And, it is the foundation of his faith in the saving power of science that “not only yields data and hypotheses about the world…[but] instructs us–even if by metaphor–as to how we might better live our lives.”
A propitious confluence of nature and nurture explains the provenance of Art’s creative mind. He is the son of Russian immigrants and, through his mother, comes “from a long line of rabbis; which is to say, my people have always been scholars and academics–philosophers, even.”
He grew up in Cleveland, Ohio, next door to his first cousin Donald Glaser. Ten years Art’s elder, Professor Glaser was awarded the Nobel Prize in Physics at the age of 34 for his invention of the bubble chamber used to identify subatomic particles.
Art steeped himself in the humanities during his formative years at Columbia College in New York. He majored in comparative literature with an eye toward the Russian literary masters, edited The Columbia Review, acted on the off-Broadway stage, and spent a great deal of time at New York’s museums. This experience may explain Art’s comprehension of the different forms of intelligence. “Interpersonal intelligence is needed to articulate ideas and to collaborate with colleagues,” he said. “Great science is often done by people who have more than mathematical or logical intelligence.”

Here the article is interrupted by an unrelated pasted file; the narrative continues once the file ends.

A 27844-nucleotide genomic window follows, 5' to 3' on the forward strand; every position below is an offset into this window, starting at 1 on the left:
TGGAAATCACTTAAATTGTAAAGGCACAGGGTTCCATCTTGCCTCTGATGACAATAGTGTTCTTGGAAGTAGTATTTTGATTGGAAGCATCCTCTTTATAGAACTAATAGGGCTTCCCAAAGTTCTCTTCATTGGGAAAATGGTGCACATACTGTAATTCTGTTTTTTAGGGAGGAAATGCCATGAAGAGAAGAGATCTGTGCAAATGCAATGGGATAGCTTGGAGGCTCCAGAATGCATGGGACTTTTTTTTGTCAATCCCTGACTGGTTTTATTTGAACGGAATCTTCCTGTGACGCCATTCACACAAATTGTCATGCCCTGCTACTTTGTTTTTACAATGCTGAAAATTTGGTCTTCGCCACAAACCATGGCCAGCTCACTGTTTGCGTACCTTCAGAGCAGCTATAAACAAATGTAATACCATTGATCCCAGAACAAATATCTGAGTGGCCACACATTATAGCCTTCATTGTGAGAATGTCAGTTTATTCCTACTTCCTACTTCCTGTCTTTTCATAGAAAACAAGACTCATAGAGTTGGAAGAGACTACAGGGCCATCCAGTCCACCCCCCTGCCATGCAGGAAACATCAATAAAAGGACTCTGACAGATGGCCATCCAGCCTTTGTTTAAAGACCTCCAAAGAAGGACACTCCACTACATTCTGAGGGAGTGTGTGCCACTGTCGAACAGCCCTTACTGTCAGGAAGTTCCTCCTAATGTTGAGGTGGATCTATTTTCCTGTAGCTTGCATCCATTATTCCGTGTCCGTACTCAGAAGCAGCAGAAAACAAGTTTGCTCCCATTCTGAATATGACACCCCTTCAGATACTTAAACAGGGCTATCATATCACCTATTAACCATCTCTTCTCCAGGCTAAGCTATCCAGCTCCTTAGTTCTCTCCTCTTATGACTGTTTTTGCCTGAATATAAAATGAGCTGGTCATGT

Medical School, Residency, Fellowship, and then the National Institutes of Health
Art became interested in molecular biology at the Chicago Medical School (now the Rosalind Franklin University of Medicine and Science), and he pursued this interest once he completed his Residency in Pediatrics and a Fellowship in Hematology and Biochemical Genetics at the University of Minnesota. Joining the Pediatric Oncology Branch of the National Cancer Institute (NCI) was a serendipitous, unplanned move: “a consequence of the doctors’ draft during the Vietnam War.” He was accepted as a United States Public Health Service officer and as a Clinical Associate at the NCI, where he completed a three-year postdoctoral fellowship. Art was “fortunate to have superb scientific mentors and a bit of luck.” Notably, he and his collaborators completed the physical and genetic map of a small DNA virus—the simian vacuolating virus, or SV40—that is tumorigenic in rodents.
Art was awarded tenure as a result of that breakthrough, and he became a Senior Investigator. As an attending physician in the Pediatric Oncology Branch, Art treated patients with leukemia, lymphomas, and sarcomas. During that time, as the Section Head of Infectious Diseases, he was one of the first researchers to investigate opportunistic infections in immunocompromised hosts and became familiar with pneumocystis carinii
and blood-borne toxoplasmosis. This experience would prove invaluable when assessing the AIDS epidemic. Notably, Art was among the first to realize that the AIDS epidemic was probably attributable to an infection with a retrovirus.
Chief of the Pediatric Oncology Branch, National Cancer Institute